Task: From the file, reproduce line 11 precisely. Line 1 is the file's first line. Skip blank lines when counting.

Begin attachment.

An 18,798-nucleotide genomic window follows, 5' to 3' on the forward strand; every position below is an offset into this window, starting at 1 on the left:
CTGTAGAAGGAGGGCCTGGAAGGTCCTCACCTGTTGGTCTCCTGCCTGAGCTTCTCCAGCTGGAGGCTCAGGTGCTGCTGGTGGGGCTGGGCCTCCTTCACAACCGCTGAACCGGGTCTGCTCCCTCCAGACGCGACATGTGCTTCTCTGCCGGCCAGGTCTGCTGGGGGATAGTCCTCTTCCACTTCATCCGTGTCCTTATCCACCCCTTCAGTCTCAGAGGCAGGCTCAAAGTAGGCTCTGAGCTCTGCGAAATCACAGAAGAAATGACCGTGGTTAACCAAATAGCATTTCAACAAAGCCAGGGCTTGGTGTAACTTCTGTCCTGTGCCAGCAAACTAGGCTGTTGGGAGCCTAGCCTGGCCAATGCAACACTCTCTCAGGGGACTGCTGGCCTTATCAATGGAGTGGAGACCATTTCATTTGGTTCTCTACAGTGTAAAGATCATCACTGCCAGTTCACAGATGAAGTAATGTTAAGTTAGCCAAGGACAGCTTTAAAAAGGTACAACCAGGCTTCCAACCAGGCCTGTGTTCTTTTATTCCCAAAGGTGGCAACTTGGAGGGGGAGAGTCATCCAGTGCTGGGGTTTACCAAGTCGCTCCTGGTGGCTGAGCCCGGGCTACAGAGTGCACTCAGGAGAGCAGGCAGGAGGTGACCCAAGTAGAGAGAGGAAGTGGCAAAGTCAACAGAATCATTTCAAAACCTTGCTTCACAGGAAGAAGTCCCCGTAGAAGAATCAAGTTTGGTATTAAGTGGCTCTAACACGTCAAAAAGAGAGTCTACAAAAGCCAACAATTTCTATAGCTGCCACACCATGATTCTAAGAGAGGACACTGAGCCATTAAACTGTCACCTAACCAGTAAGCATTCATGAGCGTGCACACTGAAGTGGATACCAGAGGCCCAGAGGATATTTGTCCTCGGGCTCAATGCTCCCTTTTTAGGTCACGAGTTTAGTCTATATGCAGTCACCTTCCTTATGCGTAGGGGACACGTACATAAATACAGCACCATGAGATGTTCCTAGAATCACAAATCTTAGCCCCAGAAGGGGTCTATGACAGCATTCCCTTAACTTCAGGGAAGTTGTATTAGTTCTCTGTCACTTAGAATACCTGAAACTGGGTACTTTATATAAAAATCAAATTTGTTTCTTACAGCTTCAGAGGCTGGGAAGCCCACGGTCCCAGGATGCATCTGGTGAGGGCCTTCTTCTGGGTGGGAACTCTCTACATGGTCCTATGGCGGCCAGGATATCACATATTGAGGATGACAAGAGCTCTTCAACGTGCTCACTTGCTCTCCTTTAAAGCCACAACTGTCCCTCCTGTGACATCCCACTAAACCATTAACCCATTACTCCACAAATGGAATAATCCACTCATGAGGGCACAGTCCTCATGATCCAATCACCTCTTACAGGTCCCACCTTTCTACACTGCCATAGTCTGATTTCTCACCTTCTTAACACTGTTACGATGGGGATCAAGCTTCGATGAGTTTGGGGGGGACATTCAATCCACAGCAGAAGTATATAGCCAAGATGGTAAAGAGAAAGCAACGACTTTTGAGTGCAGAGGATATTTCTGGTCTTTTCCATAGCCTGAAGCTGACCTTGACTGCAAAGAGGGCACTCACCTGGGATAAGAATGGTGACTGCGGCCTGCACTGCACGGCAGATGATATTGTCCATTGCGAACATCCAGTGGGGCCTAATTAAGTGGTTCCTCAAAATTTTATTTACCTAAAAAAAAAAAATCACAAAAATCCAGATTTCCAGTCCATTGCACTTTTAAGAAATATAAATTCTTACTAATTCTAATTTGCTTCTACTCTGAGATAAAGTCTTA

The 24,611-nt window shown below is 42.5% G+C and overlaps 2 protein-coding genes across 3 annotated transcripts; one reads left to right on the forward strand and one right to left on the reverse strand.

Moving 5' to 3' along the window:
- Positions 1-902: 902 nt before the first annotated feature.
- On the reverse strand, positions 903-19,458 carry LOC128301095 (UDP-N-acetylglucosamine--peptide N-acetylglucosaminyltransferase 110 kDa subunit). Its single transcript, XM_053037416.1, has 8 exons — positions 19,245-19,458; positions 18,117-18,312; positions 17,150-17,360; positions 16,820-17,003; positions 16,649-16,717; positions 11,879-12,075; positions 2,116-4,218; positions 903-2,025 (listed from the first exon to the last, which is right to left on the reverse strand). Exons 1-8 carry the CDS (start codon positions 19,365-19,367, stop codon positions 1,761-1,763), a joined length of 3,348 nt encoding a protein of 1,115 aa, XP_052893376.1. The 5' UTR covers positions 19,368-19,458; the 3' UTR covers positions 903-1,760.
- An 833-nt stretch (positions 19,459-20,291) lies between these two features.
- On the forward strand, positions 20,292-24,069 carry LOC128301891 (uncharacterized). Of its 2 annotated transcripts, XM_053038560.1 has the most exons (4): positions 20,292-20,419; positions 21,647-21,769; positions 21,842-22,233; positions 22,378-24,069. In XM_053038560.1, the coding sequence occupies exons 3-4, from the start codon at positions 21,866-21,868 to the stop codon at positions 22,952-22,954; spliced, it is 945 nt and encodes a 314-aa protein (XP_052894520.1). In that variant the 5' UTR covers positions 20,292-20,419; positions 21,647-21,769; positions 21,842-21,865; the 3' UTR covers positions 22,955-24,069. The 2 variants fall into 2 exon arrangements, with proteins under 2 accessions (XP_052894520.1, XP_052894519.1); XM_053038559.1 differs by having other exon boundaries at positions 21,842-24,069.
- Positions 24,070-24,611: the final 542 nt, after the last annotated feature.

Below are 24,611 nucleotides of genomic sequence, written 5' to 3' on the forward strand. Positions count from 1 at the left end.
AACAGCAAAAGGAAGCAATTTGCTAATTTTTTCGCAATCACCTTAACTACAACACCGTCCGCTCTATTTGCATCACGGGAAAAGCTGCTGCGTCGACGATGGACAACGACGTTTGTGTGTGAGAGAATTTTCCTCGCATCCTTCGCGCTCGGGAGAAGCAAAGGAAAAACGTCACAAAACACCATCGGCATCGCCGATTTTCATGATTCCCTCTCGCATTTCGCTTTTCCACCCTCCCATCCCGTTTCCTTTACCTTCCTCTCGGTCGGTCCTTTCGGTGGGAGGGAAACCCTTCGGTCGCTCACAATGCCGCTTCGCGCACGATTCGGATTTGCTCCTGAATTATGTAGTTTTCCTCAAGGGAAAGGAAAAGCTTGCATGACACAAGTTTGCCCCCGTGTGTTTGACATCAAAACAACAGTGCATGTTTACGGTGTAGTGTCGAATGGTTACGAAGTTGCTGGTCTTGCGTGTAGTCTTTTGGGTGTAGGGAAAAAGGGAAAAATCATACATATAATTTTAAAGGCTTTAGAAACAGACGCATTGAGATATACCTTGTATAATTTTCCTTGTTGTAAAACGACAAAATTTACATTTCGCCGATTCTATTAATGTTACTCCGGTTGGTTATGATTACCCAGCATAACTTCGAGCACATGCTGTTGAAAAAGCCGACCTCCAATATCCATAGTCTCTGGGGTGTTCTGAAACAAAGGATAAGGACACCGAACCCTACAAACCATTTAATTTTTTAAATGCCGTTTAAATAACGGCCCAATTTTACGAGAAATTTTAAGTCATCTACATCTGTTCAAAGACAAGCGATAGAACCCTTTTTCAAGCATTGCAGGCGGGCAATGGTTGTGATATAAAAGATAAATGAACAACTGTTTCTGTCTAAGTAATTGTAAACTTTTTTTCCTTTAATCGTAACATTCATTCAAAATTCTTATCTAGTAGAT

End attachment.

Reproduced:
AACAGCAAAAGGAAGCAATTTGCTAATTTTTTCGCAATCACCTTAACTACAACACCGTCCGCTCTATTTGCATCACGGGAAAAGCTGCTGCGTCGACGATGGACAACGACGTTTGTGTGTGAGAGAATTTTCCTCGCATCCTTCGCGCTCGGGAGAAGCAAAGGAAAAACGTCACAAAACACCATCGGCATCGCCGATTTTCATGATTCCCTCTCGCATTTCGCTTTTCCACCCTCCCATCCCGTTTCCTTTACCTTCCTCTCGGTCGGTCCTTTCGGTGGGAGGGAAACCCTTCGGTCGCTCACAATGCCGCTTCGCGCACGATTCGGATTTGCTCCTGAATTATGTAGTTTTCCTCAAGGGAAAGGAAAAGCTTGCATGACACAAGTTTGCCCCCGTGTGTTTGACATCAAAACAACAGTGCATGTTTACGGTGTAGTGTCGAATGGTTACGAAGTTGCTGGTCTTGCGTGTAGTCTTTTGGGTGTAGGGAAAAAGGGAAAAATCATACATATAATTTTAAAGGCTTTAGAAACAGACGCATTGAGATATACCTTGTATAATTTTCCTTGTTGTAAAACGACAAAATTTACATTTCGCCGATTCTATTAATGTTACTCCGGTTGGTTATGATTACCCAGCATAACTTCGAGCACATGCTGTTGAAAAAGCCGACCTCCAATATCCATAGTCTCTGGGGTGTTCTGAAACAAAGGATAAGGACACCGAACCCTACAAACCATTTAATTTTTTAAATGCCGTTTAAATAACGGCCCAATTTTACGAGAAATTTTAAGTCATCTACATCTGTTCAAAGACAAGCGATAGAACCCTTTTTCAAGCATTGCAGGCGGGCAATGGTTGTGATATAAAAGATAAATGAACAACTGTTTCTGTCTAAGTAATTGTAAACTTTTTTTCCTTTAATCGTAACATTCATTCAAAATTCTTATCTAGTAGAT